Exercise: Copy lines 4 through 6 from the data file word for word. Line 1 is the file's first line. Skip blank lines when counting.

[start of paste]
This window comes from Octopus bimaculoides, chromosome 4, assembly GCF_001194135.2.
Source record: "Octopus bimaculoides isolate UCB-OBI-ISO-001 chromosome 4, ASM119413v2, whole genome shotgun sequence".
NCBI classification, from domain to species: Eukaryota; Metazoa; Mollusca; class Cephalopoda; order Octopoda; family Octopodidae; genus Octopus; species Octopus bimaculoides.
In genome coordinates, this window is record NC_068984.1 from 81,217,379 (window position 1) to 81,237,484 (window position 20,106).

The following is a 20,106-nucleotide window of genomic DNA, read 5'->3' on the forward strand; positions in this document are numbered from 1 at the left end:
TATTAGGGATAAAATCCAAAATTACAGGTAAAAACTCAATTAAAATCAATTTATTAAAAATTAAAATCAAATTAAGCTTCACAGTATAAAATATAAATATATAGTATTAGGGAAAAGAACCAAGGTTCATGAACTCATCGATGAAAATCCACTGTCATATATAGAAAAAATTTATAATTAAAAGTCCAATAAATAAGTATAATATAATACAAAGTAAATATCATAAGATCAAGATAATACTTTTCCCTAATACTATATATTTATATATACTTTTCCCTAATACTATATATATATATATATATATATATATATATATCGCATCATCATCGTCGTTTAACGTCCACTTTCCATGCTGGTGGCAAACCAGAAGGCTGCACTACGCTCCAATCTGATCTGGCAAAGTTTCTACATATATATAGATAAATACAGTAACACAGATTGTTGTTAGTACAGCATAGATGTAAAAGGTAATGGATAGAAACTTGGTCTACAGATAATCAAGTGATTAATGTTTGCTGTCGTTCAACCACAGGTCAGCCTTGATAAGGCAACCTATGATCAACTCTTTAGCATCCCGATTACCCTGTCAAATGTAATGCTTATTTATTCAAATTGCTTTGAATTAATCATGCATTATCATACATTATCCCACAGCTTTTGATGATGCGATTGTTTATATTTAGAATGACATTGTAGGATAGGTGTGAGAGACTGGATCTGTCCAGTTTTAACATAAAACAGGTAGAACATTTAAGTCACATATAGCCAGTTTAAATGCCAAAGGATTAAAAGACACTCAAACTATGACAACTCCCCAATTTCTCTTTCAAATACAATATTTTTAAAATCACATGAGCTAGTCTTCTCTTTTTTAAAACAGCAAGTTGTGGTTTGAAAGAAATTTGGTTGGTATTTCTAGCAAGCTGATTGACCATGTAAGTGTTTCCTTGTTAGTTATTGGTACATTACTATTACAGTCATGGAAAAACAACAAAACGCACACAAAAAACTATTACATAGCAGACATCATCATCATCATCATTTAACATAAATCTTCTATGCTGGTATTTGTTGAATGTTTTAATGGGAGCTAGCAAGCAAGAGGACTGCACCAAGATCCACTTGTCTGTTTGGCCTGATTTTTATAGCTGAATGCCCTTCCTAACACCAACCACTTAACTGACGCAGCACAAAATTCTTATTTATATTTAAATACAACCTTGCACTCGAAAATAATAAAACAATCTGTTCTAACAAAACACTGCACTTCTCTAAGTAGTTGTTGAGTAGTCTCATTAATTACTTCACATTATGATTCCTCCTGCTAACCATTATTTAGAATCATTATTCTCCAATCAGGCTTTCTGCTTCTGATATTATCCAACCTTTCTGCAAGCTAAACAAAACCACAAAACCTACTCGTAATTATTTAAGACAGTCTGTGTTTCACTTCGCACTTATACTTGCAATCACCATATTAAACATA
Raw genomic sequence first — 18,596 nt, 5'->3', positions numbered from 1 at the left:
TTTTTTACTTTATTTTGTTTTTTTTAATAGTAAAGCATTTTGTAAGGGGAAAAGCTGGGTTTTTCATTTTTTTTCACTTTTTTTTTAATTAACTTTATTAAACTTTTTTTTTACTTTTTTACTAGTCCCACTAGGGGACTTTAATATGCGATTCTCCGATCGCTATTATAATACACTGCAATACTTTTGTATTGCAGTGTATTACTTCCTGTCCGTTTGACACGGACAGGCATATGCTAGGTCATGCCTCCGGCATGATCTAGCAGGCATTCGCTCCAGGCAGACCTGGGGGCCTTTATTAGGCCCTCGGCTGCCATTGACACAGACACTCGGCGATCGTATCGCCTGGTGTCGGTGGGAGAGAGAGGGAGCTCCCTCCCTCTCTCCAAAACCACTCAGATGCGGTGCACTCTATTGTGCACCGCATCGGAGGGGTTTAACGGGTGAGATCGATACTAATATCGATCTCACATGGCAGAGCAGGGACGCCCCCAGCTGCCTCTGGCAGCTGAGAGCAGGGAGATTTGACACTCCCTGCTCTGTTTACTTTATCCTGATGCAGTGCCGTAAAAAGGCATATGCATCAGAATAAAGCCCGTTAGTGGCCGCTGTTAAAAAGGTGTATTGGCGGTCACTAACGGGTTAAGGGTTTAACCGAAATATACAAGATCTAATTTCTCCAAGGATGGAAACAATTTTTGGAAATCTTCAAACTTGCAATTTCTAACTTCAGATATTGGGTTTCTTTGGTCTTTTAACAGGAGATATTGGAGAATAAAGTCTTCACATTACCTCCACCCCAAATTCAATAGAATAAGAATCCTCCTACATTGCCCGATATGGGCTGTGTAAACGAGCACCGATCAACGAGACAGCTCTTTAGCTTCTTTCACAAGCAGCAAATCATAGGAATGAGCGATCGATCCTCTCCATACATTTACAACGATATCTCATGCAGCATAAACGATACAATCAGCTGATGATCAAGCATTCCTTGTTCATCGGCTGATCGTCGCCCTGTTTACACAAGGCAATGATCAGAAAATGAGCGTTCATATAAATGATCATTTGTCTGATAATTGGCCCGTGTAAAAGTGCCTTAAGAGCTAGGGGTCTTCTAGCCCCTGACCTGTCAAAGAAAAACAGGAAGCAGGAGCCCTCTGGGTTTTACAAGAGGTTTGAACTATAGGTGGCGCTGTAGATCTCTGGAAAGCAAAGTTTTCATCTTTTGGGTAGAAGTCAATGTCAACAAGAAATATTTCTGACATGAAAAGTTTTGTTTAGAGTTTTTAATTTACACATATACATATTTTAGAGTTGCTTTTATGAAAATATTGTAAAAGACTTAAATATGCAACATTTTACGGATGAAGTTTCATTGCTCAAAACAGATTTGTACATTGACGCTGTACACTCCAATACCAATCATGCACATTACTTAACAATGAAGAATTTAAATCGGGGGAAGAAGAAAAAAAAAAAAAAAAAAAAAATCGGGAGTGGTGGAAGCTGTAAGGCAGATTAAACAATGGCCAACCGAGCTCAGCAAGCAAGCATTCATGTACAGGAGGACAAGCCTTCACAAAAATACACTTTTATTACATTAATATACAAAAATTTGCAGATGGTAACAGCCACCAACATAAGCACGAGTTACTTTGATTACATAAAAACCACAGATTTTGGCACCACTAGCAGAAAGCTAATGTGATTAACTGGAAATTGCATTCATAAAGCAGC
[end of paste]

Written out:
In genome coordinates, this window is record NC_068984.1 from 81,217,379 (window position 1) to 81,237,484 (window position 20,106).

The following is a 20,106-nucleotide window of genomic DNA, read 5'->3' on the forward strand; positions in this document are numbered from 1 at the left end:
TATTAGGGATAAAATCCAAAATTACAGGTAAAAACTCAATTAAAATCAATTTATTAAAAATTAAAATCAAATTAAGCTTCACAGTATAAAATATAAATATATAGTATTAGGGAAAAGAACCAAGGTTCATGAACTCATCGATGAAAATCCACTGTCATATATAGAAAAAATTTATAATTAAAAGTCCAATAAATAAGTATAATATAATACAAAGTAAATATCATAAGATCAAGATAATACTTTTCCCTAATACTATATATTTATATATACTTTTCCCTAATACTATATATATATATATATATATATATATATATATCGCATCATCATCGTCGTTTAACGTCCACTTTCCATGCTGGTGGCAAACCAGAAGGCTGCACTACGCTCCAATCTGATCTGGCAAAGTTTCTACATATATATAGATAAATACAGTAACACAGATTGTTGTTAGTACAGCATAGATGTAAAAGGTAATGGATAGAAACTTGGTCTACAGATAATCAAGTGATTAATGTTTGCTGTCGTTCAACCACAGGTCAGCCTTGATAAGGCAACCTATGATCAACTCTTTAGCATCCCGATTACCCTGTCAAATGTAATGCTTATTTATTCAAATTGCTTTGAATTAATCATGCATTATCATACATTATCCCACAGCTTTTGATGATGCGATTGTTTATATTTAGAATGACATTGTAGGATAGGTGTGAGAGACTGGATCTGTCCAGTTTTAACATAAAACAGGTAGAACATTTAAGTCACATATAGCCAGTTTAAATGCCAAAGGATTAAAAGACACTCAAACTATGACAACTCCCCAATTTCTCTTTCAAATACAATATTTTTAAAATCACATGAGCTAGTCTTCTCTTTTTTAAAACAGCAAGTTGTGGTTTGAAAGAAATTTGGTTGGTATTTCTAGCAAGCTGATTGACCATGTAAGTGTTTCCTTGTTAGTTATTGGTACATTACTATTACAGTCATGGAAAAACAACAAAACGCACACAAAAAACTATTACATAGCAGACATCATCATCATCATCATTTAACATAAATCTTCTATGCTGGTATTTGTTGAATGTTTTAATGGGAGCTAGCAAGCAAGAGGACTGCACCAAGATCCACTTGTCTGTTTGGCCTGATTTTTATAGCTGAATGCCCTTCCTAACACCAACCACTTAACTGACGCAGCACAAAATTCTTATTTATATTTAAATACAACCTTGCACTCGAAAATAATAAAACAATCTGTTCTAACAAAACACTGCACTTCTCTAAGTAGTTGTTGAGTAGTCTCATTAATTACTTCACATTATGATTCCTCCTGCTAACCATTATTTAGAATCATTATTCTCCAATCAGGCTTTCTGCTTCTGATATTATCCAACCTTTCTGCAAGCTAAACAAAACCACAAAACCTACTCGTAATTATTTAAGACAGTCTGTGTTTCACTTCGCACTTATACTTGCAATCACCATATTAAACATA